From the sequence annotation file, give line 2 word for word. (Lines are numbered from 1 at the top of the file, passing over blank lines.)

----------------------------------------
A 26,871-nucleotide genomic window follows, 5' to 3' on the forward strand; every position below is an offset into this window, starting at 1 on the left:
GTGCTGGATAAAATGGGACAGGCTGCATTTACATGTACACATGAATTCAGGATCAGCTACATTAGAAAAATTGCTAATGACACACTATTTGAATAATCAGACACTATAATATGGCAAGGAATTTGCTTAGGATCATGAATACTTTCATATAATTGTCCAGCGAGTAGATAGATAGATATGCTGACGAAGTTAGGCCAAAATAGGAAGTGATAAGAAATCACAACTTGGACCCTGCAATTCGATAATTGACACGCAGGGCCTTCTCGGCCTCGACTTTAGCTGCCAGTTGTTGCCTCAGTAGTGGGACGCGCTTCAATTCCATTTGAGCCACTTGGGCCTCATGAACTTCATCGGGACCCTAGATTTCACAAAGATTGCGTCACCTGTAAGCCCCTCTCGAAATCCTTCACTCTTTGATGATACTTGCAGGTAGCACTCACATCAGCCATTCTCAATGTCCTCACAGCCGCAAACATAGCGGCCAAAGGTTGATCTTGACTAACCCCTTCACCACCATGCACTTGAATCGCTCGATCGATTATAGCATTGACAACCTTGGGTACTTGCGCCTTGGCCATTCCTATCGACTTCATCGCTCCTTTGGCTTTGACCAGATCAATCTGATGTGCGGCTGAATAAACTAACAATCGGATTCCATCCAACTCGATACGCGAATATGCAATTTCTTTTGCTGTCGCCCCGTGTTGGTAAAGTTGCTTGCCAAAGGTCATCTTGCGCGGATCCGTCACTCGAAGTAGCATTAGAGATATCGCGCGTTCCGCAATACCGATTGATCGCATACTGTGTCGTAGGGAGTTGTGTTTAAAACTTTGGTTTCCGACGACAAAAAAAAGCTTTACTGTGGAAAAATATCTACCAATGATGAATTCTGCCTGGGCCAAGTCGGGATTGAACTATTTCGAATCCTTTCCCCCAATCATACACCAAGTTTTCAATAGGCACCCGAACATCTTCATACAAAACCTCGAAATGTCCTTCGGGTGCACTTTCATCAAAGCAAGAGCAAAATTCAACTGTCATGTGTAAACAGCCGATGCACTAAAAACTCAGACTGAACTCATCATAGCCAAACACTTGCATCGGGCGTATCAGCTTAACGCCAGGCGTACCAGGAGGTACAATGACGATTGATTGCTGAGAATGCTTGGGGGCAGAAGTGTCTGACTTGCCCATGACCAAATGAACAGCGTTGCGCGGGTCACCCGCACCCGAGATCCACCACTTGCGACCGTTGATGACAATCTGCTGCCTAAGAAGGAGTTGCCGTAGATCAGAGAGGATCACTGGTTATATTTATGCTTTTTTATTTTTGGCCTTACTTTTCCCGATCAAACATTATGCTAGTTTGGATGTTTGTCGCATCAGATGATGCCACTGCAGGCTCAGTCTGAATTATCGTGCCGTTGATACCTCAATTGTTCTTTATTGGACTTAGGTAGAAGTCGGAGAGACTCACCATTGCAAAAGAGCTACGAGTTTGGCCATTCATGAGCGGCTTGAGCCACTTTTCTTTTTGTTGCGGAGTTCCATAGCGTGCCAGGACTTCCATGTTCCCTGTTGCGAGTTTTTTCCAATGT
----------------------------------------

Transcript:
GTGCTGGATAAAATGGGACAGGCTGCATTTACATGTACACATGAATTCAGGATCAGCTACATTAGAAAAATTGCTAATGACACACTATTTGAATAATCAGACACTATAATATGGCAAGGAATTTGCTTAGGATCATGAATACTTTCATATAATTGTCCAGCGAGTAGATAGATAGATATGCTGACGAAGTTAGGCCAAAATAGGAAGTGATAAGAAATCACAACTTGGACCCTGCAATTCGATAATTGACACGCAGGGCCTTCTCGGCCTCGACTTTAGCTGCCAGTTGTTGCCTCAGTAGTGGGACGCGCTTCAATTCCATTTGAGCCACTTGGGCCTCATGAACTTCATCGGGACCCTAGATTTCACAAAGATTGCGTCACCTGTAAGCCCCTCTCGAAATCCTTCACTCTTTGATGATACTTGCAGGTAGCACTCACATCAGCCATTCTCAATGTCCTCACAGCCGCAAACATAGCGGCCAAAGGTTGATCTTGACTAACCCCTTCACCACCATGCACTTGAATCGCTCGATCGATTATAGCATTGACAACCTTGGGTACTTGCGCCTTGGCCATTCCTATCGACTTCATCGCTCCTTTGGCTTTGACCAGATCAATCTGATGTGCGGCTGAATAAACTAACAATCGGATTCCATCCAACTCGATACGCGAATATGCAATTTCTTTTGCTGTCGCCCCGTGTTGGTAAAGTTGCTTGCCAAAGGTCATCTTGCGCGGATCCGTCACTCGAAGTAGCATTAGAGATATCGCGCGTTCCGCAATACCGATTGATCGCATACTGTGTCGTAGGGAGTTGTGTTTAAAACTTTGGTTTCCGACGACAAAAAAAAGCTTTACTGTGGAAAAATATCTACCAATGATGAATTCTGCCTGGGCCAAGTCGGGATTGAACTATTTCGAATCCTTTCCCCCAATCATACACCAAGTTTTCAATAGGCACCCGAACATCTTCATACAAAACCTCGAAATGTCCTTCGGGTGCACTTTCATCAAAGCAAGAGCAAAATTCAACTGTCATGTGTAAACAGCCGATGCACTAAAAACTCAGACTGAACTCATCATAGCCAAACACTTGCATCGGGCGTATCAGCTTAACGCCAGGCGTACCAGGAGGTACAATGACGATTGATTGCTGAGAATGCTTGGGGGCAGAAGTGTCTGACTTGCCCATGACCAAATGAACAGCGTTGCGCGGGTCACCCGCACCCGAGATCCACCACTTGCGACCGTTGATGACAATCTGCTGCCTAAGAAGGAGTTGCCGTAGATCAGAGAGGATCACTGGTTATATTTATGCTTTTTTATTTTTGGCCTTACTTTTCCCGATCAAACATTATGCTAGTTTGGATGTTTGTCGCATCAGATGATGCCACTGCAGGCTCAGTCTGAATTATCGTGCCGTTGATACCTCAATTGTTCTTTATTGGACTTAGGTAGAAGTCGGAGAGACTCACCATTGCAAAAGAGCTACGAGTTTGGCCATTCATGAGCGGCTTGAGCCACTTTTCTTTTTGTTGCGGAGTTCCATAGCGTGCCAGGACTTCCATGTTCCCTGTTGCGAGTTTTTTCCAATGT